Perhaps to be clearer - a degree is not a requirement for a GC if you are pursuing the GC through marriage, and other paths. But if you are trying to get a GC through work, then a degree in your chosen field of work is quite important. In my case, my GC application required the company to justify my existence. An ad was placed in the local paper and any 'local' applicant had to be considered ahead of me. Of course, this ad was stupidly specific and written with my personal experience as the requirements ... so it was not hard to reject any applicants. But regardless, a degree was stated as a requirement.
https://www.uscis.gov/working-united...reference-eb-3
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Old Nov 27th 2019, 7:02 pm
  #38  
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Default Re: Moving to USA

Originally Posted by Boiler View Post
Hib not GC.
Whilst most applications generally have on, it's not an absolute requirement for H-1B either - I know at least one degree-less person who was petitioned for one this year on the basis of progressive experience.

Had they been selected in the lottery I'm not sure what their chances would have been of being approved without an RFE, but the attorneys were certainly willing to try.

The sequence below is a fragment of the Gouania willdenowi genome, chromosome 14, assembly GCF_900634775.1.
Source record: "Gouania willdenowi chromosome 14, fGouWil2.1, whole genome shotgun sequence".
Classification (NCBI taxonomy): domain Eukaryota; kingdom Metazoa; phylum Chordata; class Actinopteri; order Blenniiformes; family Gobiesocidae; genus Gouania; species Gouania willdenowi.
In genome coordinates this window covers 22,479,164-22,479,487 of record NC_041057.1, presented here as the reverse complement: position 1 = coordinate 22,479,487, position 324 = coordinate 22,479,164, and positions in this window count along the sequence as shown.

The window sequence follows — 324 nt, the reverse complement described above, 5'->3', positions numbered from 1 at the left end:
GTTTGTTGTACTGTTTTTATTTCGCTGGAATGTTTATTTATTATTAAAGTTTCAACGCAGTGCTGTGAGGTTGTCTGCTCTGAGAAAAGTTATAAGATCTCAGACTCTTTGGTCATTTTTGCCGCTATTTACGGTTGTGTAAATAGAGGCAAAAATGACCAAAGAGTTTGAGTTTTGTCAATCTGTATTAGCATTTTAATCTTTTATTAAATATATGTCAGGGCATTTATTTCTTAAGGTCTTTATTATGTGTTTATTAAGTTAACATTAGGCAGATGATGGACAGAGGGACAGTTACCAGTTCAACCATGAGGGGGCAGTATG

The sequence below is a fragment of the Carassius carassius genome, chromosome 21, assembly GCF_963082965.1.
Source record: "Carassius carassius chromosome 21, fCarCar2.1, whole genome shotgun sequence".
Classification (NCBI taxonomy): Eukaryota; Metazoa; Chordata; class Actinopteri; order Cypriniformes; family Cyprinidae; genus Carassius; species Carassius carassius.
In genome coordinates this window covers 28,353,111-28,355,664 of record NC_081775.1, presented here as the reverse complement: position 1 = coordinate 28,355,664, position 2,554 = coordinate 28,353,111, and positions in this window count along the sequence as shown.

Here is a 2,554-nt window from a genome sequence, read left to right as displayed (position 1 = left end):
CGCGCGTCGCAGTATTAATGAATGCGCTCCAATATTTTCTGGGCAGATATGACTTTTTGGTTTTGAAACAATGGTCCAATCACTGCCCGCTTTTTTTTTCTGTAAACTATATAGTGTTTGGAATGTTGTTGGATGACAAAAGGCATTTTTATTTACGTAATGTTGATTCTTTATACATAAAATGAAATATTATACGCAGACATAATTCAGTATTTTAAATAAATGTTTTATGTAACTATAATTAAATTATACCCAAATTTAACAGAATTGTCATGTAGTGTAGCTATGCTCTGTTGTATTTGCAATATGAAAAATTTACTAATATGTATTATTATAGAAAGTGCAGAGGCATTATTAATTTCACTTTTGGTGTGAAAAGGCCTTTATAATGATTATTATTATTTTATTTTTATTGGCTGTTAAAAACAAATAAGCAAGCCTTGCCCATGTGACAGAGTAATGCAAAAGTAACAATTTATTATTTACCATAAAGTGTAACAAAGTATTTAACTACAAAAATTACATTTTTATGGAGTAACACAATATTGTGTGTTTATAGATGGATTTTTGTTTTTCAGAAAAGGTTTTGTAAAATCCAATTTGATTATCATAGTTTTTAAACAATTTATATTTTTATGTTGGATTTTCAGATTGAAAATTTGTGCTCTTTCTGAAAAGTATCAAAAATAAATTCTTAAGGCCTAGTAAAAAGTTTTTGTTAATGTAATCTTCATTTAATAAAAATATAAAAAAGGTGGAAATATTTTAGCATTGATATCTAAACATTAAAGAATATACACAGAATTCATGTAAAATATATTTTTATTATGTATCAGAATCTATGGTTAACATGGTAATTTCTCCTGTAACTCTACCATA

But yes, generally having a degree will make things significantly easier for most people.
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Old Nov 27th 2019, 7:04 pm
  #39  
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Default Re: Moving to USA

Originally Posted by TexanScot View Post
Whilst most applications generally have on, it's not an absolute requirement for H-1B either - I know at least one degree-less person who was petitioned for one this year on the basis of progressive experience.

Had they been selected in the lottery I'm not sure what their chances would have been of being approved without an RFE, but the attorneys were certainly willing to try.

But yes, generally having a degree will make things significantly easier for most people.
I think we all agree to that.
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Old Today, 4:51 pm
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Default Re: Moving to USA

Originally Posted by LouisB View Post
agree, also it takes quite some time to really know a place.

i always thought I wanted to be on the west coast, after many holidays etc. However 3 years in NYC I am still busy learning and exploring and seeing how diverse it is, I can see why many New Yorkers do not leave. Living somewhere changes your perception of it fully, maybe better, maybe worse, but it takes a year or two to really know a place, especially a big city. My view anyway. Holidays are skin deep surface layer fun, good place to start of course but also such a skewed view.

even different areas of the 5 boroughs of NYC are totally different, let alone all the variation over the whole country...
Good observations. The United States is very much like a quilt of various cultures some of which can have subtle similarities and totally opposite ways of life. There are states that share common geographical boarders but hold juxtapositions via political, cultural and economic influences. Even the family tree of those different states' inhabitants can be from different areas of the world. Places like North Carolina can feel so different from Georgia despite being a short distance apart.